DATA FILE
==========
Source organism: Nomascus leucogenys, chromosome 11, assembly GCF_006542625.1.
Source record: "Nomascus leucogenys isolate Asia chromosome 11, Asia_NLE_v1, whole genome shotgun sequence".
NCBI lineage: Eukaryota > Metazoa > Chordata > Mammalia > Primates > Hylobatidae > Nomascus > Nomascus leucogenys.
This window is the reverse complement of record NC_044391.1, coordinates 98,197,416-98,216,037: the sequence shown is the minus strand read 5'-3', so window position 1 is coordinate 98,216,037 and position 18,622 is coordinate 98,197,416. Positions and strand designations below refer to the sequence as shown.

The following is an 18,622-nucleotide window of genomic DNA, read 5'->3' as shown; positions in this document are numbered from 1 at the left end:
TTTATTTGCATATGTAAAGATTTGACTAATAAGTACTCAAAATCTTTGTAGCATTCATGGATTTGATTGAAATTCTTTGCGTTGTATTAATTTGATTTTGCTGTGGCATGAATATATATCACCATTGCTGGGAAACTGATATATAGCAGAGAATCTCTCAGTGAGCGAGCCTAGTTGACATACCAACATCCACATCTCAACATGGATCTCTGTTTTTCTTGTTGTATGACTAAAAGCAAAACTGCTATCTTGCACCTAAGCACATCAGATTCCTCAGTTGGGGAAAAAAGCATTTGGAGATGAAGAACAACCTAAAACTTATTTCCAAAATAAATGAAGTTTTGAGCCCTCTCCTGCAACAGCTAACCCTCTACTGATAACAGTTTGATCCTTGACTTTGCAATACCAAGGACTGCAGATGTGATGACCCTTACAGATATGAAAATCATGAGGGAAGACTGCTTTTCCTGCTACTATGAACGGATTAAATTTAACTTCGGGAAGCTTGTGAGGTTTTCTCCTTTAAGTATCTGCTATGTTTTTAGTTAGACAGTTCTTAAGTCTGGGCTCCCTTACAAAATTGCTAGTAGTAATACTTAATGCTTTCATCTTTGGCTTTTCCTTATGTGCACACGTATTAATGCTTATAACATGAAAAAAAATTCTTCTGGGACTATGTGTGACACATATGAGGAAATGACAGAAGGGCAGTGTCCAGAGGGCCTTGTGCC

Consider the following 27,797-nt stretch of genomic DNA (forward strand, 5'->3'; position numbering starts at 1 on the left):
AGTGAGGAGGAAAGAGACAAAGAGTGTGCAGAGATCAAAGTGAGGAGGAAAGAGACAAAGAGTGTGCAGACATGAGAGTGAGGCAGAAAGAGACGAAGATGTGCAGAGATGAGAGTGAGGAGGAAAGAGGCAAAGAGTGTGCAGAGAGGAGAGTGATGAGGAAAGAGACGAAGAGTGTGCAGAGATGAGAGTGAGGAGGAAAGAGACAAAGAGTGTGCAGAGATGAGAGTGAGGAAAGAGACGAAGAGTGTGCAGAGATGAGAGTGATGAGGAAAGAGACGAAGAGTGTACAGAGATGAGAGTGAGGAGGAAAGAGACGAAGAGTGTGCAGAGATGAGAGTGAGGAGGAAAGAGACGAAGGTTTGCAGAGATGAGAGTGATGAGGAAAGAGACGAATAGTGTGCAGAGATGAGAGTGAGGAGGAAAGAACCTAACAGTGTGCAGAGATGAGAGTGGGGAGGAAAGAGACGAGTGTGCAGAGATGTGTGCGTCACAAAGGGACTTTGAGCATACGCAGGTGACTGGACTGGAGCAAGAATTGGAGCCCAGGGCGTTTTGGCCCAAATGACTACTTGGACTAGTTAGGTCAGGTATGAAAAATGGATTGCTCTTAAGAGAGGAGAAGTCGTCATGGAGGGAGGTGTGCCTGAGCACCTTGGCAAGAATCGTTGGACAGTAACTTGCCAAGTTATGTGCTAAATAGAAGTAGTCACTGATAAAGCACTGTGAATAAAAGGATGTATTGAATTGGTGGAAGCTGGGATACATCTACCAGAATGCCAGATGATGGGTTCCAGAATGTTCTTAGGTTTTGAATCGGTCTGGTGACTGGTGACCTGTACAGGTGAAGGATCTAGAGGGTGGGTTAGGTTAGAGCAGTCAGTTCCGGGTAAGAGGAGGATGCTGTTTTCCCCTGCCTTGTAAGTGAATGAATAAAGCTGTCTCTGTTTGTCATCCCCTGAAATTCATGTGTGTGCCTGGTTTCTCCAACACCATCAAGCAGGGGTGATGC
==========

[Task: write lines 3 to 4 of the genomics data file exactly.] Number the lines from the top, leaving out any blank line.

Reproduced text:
NCBI lineage: Eukaryota > Metazoa > Chordata > Mammalia > Primates > Hylobatidae > Nomascus > Nomascus leucogenys.
This window is the reverse complement of record NC_044391.1, coordinates 98,197,416-98,216,037: the sequence shown is the minus strand read 5'-3', so window position 1 is coordinate 98,216,037 and position 18,622 is coordinate 98,197,416. Positions and strand designations below refer to the sequence as shown.